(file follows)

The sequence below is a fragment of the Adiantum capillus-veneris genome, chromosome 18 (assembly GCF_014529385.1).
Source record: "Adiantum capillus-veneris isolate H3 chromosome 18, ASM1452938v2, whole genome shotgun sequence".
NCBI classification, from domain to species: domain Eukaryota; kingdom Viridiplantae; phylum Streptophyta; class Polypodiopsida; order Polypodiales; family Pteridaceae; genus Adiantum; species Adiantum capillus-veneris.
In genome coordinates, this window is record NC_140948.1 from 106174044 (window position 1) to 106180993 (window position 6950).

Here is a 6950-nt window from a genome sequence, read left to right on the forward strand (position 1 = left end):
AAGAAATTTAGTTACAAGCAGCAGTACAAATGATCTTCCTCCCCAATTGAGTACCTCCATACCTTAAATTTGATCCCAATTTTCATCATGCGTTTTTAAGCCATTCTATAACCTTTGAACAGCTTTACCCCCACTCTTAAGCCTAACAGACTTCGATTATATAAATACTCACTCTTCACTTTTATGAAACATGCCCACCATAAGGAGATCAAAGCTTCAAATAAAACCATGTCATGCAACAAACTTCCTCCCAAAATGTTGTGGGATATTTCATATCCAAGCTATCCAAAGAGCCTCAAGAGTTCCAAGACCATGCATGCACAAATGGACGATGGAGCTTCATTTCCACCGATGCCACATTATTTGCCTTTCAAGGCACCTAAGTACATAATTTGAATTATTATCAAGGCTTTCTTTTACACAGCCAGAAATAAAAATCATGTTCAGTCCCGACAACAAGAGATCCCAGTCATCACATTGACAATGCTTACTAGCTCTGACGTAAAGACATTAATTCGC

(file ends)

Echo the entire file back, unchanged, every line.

The sequence below is a fragment of the Adiantum capillus-veneris genome, chromosome 18 (assembly GCF_014529385.1).
Source record: "Adiantum capillus-veneris isolate H3 chromosome 18, ASM1452938v2, whole genome shotgun sequence".
NCBI classification, from domain to species: domain Eukaryota; kingdom Viridiplantae; phylum Streptophyta; class Polypodiopsida; order Polypodiales; family Pteridaceae; genus Adiantum; species Adiantum capillus-veneris.
In genome coordinates, this window is record NC_140948.1 from 106174044 (window position 1) to 106180993 (window position 6950).

Here is a 6950-nt window from a genome sequence, read left to right on the forward strand (position 1 = left end):
AAGAAATTTAGTTACAAGCAGCAGTACAAATGATCTTCCTCCCCAATTGAGTACCTCCATACCTTAAATTTGATCCCAATTTTCATCATGCGTTTTTAAGCCATTCTATAACCTTTGAACAGCTTTACCCCCACTCTTAAGCCTAACAGACTTCGATTATATAAATACTCACTCTTCACTTTTATGAAACATGCCCACCATAAGGAGATCAAAGCTTCAAATAAAACCATGTCATGCAACAAACTTCCTCCCAAAATGTTGTGGGATATTTCATATCCAAGCTATCCAAAGAGCCTCAAGAGTTCCAAGACCATGCATGCACAAATGGACGATGGAGCTTCATTTCCACCGATGCCACATTATTTGCCTTTCAAGGCACCTAAGTACATAATTTGAATTATTATCAAGGCTTTCTTTTACACAGCCAGAAATAAAAATCATGTTCAGTCCCGACAACAAGAGATCCCAGTCATCACATTGACAATGCTTACTAGCTCTGACGTAAAGACATTAATTCGC